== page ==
GMS gun case prompts school safety reminder
Published 1:22 pm Friday, October 5, 2018
A potentially dangerous situation was neutralized by the Greenville Police Department last Monday after officers were notified of a threat of a student with a gun, which forced Greenville Middle School to be placed on lockdown.
According to GPD chief Justin Lovvorn, the student was in possession of a pellet gun rather than an actual pistol. Regardless, the juvenile is facing serious punishment.
“What we ended up finding out is that this particular student threatened another student with the gun last Friday,” Lovvorn said. “The student threatened didn’t come forward until Monday for fear of retaliation from the student with the gun. We were notified of the situation, pulled the student in question from class and located the pellet gun in his backpack.”
Lovvorn said the school went under lockdown for 15 minutes. Once the gun was found, the student was escorted out of school.
“The 13-year-old student is facing felony charges as a juvenile,” Lovvorn said. “The charges he faces can put an adult in prison for 15 years. For a juvenile, the student could be put away until he’s 18 years old. It’s a very serious offense.”
Lovvorn added that parents should be aware of what weapons are in the house – real or not.
“Parents needs to be vigilant and aware of what their child is doing with a BB gun, airsoft gun or any other kind of weapon that isn’t a real gun,” he said. “Obviously, if you have real guns in your house, those need to be put away and kept in a safe place.”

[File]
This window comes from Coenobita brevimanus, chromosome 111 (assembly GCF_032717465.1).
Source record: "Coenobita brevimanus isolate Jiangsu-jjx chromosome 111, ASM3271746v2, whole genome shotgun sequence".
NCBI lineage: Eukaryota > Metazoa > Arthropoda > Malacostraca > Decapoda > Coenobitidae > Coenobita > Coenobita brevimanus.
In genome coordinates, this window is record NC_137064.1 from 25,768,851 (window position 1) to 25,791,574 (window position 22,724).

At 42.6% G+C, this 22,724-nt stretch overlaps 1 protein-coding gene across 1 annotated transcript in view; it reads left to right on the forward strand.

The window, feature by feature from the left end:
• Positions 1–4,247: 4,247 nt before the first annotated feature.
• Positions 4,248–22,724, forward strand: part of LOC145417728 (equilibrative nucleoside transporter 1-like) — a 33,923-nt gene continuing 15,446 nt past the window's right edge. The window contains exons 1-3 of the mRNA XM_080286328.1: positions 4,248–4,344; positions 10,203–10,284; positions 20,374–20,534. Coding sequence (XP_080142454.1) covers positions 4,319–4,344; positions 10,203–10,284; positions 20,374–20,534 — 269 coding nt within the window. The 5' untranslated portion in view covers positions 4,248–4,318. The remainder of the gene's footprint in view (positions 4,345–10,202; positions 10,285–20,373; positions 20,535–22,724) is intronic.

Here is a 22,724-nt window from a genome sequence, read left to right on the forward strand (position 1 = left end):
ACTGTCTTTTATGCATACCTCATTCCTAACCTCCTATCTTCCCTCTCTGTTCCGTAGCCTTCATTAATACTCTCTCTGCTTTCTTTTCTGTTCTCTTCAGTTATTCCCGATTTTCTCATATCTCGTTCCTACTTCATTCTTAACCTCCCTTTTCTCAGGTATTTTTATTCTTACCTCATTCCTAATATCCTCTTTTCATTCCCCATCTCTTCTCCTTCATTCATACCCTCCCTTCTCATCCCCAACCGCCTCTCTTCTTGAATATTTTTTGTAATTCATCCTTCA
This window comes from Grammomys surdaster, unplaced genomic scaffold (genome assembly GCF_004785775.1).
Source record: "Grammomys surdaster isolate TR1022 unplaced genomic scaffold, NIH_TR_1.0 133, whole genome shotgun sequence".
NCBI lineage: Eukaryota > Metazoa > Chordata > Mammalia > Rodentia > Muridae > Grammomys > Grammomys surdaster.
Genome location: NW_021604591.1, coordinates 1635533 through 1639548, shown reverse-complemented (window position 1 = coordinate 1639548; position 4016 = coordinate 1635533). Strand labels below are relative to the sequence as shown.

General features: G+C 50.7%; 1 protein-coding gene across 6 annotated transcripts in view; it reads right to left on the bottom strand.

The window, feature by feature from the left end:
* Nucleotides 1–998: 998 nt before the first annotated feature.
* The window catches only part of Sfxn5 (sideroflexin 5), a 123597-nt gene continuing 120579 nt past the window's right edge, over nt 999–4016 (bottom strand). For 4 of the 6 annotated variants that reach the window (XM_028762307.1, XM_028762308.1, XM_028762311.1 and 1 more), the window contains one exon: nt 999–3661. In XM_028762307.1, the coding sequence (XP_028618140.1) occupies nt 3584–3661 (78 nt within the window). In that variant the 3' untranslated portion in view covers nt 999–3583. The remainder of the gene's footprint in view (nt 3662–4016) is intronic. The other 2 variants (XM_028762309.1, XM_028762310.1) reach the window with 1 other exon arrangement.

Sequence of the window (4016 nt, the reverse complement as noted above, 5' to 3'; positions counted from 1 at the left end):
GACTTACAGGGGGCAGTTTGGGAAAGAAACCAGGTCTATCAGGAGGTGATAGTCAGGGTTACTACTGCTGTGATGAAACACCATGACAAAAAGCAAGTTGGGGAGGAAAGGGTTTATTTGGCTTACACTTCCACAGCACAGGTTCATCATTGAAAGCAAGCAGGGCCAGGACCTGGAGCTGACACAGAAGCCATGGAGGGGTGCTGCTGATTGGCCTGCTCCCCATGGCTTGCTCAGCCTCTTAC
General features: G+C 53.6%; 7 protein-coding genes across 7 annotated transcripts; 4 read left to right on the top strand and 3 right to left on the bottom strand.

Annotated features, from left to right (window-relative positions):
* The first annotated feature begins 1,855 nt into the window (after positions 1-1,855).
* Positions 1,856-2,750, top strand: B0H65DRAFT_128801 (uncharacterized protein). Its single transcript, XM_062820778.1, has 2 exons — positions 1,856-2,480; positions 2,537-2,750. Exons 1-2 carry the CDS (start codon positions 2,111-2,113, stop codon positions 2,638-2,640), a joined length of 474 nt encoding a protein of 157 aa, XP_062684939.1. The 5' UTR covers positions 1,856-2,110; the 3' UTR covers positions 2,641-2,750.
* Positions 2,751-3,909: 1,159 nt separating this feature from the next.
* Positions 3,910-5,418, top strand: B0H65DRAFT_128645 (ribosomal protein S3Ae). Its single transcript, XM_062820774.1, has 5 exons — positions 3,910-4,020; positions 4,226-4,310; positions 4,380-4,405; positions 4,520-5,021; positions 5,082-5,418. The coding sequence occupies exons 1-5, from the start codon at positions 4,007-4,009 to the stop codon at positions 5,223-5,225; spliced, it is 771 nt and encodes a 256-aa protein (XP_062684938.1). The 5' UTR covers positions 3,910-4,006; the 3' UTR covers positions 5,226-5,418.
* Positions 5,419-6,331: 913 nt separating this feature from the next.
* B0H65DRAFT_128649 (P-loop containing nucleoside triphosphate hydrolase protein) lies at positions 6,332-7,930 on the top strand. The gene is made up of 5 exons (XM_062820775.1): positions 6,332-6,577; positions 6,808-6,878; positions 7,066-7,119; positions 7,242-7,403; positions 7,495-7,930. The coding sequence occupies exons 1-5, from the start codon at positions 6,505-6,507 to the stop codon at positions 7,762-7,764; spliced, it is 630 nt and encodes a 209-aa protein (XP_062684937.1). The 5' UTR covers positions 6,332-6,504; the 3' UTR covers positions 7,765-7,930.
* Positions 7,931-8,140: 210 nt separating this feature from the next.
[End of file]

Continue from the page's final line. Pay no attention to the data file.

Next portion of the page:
The name and sex of the student being charged cannot be released due to juvenile status.
Butler County Schools Superintendent Dr. John Strycker was happy that the situation was handled and taken care of in a timely manner.
“After this occurred on Monday, we reiterated to our students and parents that this kind of behavior will not be tolerated,” he said. “This kind of offense is serious and can get a student in serious trouble. We reemphasized the fact that there are severe consequences to these kinds of actions.”
Dr. Strycker also praised the relationship between the schools and the Greenville Police Department.
“We have an officer in the high school and middle school, and are so appreciative of that,” he said. “Having an officer at the school closes the communication gap when there is a situation like this. The officers know the students and know when something isn’t right. The police did an excellent job in this instance of making sure everything was handled properly.”